Friday, August 5, 2011
Review: "Wedding Crashers" Marries Raunch and Romance
Wedding Crashers (2005)
Running time: 119 minutes (1 hour, 59 minutes)
MPAA – R for sexual content and language
DIRECTOR: David Dobkin
WRITERS: Steve Faber and Bob Fisher
PRODUCERS: Peter Abrams, Robert L. Levy, and Andrew Panay
CINEMATOGRAPHER: Julio Macat
EDITOR: Mark Livolsi
COMEDY with elements of romance
Starring: Owen Wilson, Vince Vaughn, Rachel McAdams, Christopher Walken, Bradley Cooper, Isla Fisher, Jane Seymour, Ron Canada, Jenny Alden, Ellen Albertini Dow, and Will Ferrell with James Carville and John McCain
Flowing with raunchy and rich language, Wedding Crashers is hilarious counter programming in a Summer 2005 movie season filled with superhero, sci-fi, and horror special effects-flick madness. Vince Vaughn, who once upon a time Hollywood seemed to be grooming to play the leading man, has turned out to be a mad comic actor; he alternates his slacker-wiseguy between being sometimes overbearing and sometimes playing the big, old teddy bear, and we get a little of both here. Owen Wilson’s cool, slow burning, man of bliss doesn’t wear thin, even in bad movies, and Wedding Crashers is by no means bad. The reason is simple: Wilson and Vaughn fit together like a classic comedy duo, playing the best insincerity since Bill Murray and Chevy Chase charmed their way through adversaries, hapless partners, and beautiful gals back in the 70’s and 80’s.
John Beckwith (Owen Wilson) and Jeremy Klein (Vince Vaughn) are divorce mediators who spend a few weekends out of the year crashing weddings. At these weddings, they’re always on the lookout for Ms. Right, but only to bed her for the night before disappearing back to their straight lives. John convinces Jeremy to take on their biggest crash, the social event of the year, the wedding of the daughter of the U.S. Secretary of the Treasury, William Cleary (Christopher Walken), where they’ll pretend to be somewhat distant relatives of the family, the Ryan brothers, venture capitalists. There, John falls in love at first sight with Cleary’s already-engaged daughter, Claire (Rachel McAdams). The duo gets roped into spending a weekend at the Cleary family’s palatial waterfront estate, but soon find themselves over their heads. Jeremy has caught the eye of Claire’s loopy, sex-crazed sister, Gloria (Isla Fisher), and Owen has to compete with Claire’s rich, jerk fiancé, Sack (Bradley Cooper), who is determined to discover the “Ryan boys” real identities.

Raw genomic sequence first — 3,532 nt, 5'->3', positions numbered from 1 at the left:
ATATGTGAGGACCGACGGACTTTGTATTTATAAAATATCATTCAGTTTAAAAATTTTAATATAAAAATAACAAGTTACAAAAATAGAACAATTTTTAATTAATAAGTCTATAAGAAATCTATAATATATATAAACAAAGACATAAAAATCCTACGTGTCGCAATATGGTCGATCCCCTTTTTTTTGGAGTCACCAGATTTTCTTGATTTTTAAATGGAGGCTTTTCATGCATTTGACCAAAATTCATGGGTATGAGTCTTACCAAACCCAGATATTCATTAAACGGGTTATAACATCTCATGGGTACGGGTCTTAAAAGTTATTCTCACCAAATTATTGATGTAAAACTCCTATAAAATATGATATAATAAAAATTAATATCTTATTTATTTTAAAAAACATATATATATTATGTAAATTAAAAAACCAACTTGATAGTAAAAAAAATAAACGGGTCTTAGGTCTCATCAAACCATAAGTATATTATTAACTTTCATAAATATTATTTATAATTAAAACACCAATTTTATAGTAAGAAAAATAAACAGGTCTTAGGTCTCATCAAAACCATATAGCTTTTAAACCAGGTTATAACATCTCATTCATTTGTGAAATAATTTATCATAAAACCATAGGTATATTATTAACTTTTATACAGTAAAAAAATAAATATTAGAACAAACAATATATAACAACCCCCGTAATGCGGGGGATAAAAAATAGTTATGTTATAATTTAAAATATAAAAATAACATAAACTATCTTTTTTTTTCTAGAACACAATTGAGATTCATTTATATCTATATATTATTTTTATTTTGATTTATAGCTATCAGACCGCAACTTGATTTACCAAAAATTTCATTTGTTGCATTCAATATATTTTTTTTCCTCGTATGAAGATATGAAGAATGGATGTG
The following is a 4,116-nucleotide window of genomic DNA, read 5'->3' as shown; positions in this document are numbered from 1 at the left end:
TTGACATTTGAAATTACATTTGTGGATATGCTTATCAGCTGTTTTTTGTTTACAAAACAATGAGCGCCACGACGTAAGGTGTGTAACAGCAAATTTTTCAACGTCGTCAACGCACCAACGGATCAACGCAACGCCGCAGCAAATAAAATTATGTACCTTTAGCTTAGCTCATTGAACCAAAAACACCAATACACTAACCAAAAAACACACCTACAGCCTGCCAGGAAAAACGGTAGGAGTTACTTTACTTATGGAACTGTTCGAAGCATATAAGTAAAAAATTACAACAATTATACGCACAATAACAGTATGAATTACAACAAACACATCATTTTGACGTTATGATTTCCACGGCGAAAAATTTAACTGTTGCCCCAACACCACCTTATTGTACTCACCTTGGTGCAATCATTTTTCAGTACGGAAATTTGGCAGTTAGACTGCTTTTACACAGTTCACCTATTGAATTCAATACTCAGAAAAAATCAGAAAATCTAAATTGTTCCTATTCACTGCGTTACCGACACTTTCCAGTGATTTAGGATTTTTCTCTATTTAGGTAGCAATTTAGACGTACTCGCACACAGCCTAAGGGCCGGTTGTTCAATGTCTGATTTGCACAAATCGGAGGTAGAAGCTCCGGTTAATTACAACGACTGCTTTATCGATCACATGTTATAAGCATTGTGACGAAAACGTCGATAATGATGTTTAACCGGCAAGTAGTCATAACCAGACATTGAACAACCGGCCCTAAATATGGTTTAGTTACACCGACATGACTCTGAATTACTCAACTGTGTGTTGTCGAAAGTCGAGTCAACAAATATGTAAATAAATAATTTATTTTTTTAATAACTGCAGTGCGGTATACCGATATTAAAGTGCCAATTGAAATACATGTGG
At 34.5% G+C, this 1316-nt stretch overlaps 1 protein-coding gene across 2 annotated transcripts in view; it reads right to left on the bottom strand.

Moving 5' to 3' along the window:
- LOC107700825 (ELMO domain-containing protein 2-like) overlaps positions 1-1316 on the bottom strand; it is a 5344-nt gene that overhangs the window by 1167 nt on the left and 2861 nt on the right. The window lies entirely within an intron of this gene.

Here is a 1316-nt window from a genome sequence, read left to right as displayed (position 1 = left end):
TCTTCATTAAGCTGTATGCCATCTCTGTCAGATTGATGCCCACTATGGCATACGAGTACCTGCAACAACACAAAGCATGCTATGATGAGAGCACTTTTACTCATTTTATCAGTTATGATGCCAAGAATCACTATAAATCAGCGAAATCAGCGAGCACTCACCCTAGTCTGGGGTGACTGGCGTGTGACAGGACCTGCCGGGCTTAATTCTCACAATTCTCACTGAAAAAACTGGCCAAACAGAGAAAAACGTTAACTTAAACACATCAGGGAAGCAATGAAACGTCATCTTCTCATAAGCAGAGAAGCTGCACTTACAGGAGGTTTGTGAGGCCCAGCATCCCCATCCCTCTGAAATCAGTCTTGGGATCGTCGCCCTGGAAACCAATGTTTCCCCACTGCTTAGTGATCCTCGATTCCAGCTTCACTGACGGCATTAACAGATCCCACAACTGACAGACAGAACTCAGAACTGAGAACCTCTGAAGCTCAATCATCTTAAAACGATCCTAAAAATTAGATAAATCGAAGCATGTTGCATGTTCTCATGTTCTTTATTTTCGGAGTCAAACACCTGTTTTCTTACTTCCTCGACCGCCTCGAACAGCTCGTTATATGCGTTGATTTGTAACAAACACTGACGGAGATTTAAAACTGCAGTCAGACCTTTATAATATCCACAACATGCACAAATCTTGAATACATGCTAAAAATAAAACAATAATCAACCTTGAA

Wedding Crashers is both witty and fearless when it comes to taking on the idea of marriage. It’s not exactly cynical, but it’s far from treating marriage and family with reverence. Still, like Old School did a little more than two years ago, Wedding Crashers goes all mushy in the third act as Jeremy gets serious for the first time about a real and deep relationship and John pouts over true love lost. Wedding Crasher’s turn towards the profound doesn’t ring hollow like Old School’s did. The film seems to suggest in a natural and unforced fashion that the boys can’t keep up the ultra-immature routine for the rest of their lives; they must eventually become mature men. They’re too old to act so adolescent and unripe and so callously towards people for their own gratification – certainly not at an occasion where families come together for an event that (usually) unites two families and promises to enlarge them both and continue their lines into the future.
Besides Wilson and Vaughn, most of the rest of the cast is D.O.A. Bradley Cooper does a good turn as the “villain,” and his character begs the audience to know him more, but he’s ultimately tossed aside for the happy ending. Ron Canada as the butler, Randolph, and Ellen Albertini Dow as the harshly frank Grandma Mary are also shortchanged, which ultimately shortchanges the audience. There is a sorry streak in this film’s script that keeps the other madcap characters muzzled because the film must in due course affirm American family’s values. There’s nothing wrong with that, but it is OK for our entertainment and art to tear at our institutions as often as they enforce them.
Not that Wedding Crashers doesn’t remain a bit unhinged even to the end – Will Ferrell’s cameo appearance in the last act allows the film to retain a nice big chunk of its pitiless nature. That makes this flick more than just a guilty pleasure, it is knock down, sidesplitting, riotous, totally freaking funny movie.
7 of 10